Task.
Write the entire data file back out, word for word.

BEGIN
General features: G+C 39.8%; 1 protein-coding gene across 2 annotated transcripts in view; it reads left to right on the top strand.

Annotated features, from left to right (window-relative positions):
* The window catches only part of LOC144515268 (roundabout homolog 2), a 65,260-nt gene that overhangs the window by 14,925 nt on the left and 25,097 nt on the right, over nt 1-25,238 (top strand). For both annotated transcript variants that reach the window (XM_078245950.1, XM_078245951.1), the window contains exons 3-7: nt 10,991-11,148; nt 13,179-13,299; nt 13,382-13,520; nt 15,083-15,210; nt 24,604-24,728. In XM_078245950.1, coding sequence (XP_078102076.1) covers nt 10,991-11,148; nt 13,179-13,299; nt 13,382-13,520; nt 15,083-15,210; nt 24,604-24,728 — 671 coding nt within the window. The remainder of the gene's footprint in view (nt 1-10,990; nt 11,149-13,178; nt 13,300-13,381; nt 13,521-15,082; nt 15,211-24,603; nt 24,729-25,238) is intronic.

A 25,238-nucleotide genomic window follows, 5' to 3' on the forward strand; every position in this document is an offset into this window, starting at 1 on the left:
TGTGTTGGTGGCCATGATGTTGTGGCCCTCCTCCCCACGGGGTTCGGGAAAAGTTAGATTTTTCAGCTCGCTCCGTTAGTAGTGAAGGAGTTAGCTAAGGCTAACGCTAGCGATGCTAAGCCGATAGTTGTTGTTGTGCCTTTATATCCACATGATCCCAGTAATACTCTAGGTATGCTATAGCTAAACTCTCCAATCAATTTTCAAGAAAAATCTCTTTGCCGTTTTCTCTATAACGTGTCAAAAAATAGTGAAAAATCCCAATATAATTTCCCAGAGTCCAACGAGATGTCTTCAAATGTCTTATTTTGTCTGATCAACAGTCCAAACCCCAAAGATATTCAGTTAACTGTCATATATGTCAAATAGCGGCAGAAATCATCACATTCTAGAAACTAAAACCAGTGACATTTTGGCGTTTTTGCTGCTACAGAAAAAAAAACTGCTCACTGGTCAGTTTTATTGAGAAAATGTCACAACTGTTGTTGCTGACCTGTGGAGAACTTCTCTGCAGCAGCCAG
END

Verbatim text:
General features: G+C 39.8%; 1 protein-coding gene across 2 annotated transcripts in view; it reads left to right on the top strand.

Annotated features, from left to right (window-relative positions):
* The window catches only part of LOC144515268 (roundabout homolog 2), a 65,260-nt gene that overhangs the window by 14,925 nt on the left and 25,097 nt on the right, over nt 1-25,238 (top strand). For both annotated transcript variants that reach the window (XM_078245950.1, XM_078245951.1), the window contains exons 3-7: nt 10,991-11,148; nt 13,179-13,299; nt 13,382-13,520; nt 15,083-15,210; nt 24,604-24,728. In XM_078245950.1, coding sequence (XP_078102076.1) covers nt 10,991-11,148; nt 13,179-13,299; nt 13,382-13,520; nt 15,083-15,210; nt 24,604-24,728 — 671 coding nt within the window. The remainder of the gene's footprint in view (nt 1-10,990; nt 11,149-13,178; nt 13,300-13,381; nt 13,521-15,082; nt 15,211-24,603; nt 24,729-25,238) is intronic.

A 25,238-nucleotide genomic window follows, 5' to 3' on the forward strand; every position in this document is an offset into this window, starting at 1 on the left:
TGTGTTGGTGGCCATGATGTTGTGGCCCTCCTCCCCACGGGGTTCGGGAAAAGTTAGATTTTTCAGCTCGCTCCGTTAGTAGTGAAGGAGTTAGCTAAGGCTAACGCTAGCGATGCTAAGCCGATAGTTGTTGTTGTGCCTTTATATCCACATGATCCCAGTAATACTCTAGGTATGCTATAGCTAAACTCTCCAATCAATTTTCAAGAAAAATCTCTTTGCCGTTTTCTCTATAACGTGTCAAAAAATAGTGAAAAATCCCAATATAATTTCCCAGAGTCCAACGAGATGTCTTCAAATGTCTTATTTTGTCTGATCAACAGTCCAAACCCCAAAGATATTCAGTTAACTGTCATATATGTCAAATAGCGGCAGAAATCATCACATTCTAGAAACTAAAACCAGTGACATTTTGGCGTTTTTGCTGCTACAGAAAAAAAAACTGCTCACTGGTCAGTTTTATTGAGAAAATGTCACAACTGTTGTTGCTGACCTGTGGAGAACTTCTCTGCAGCAGCCAG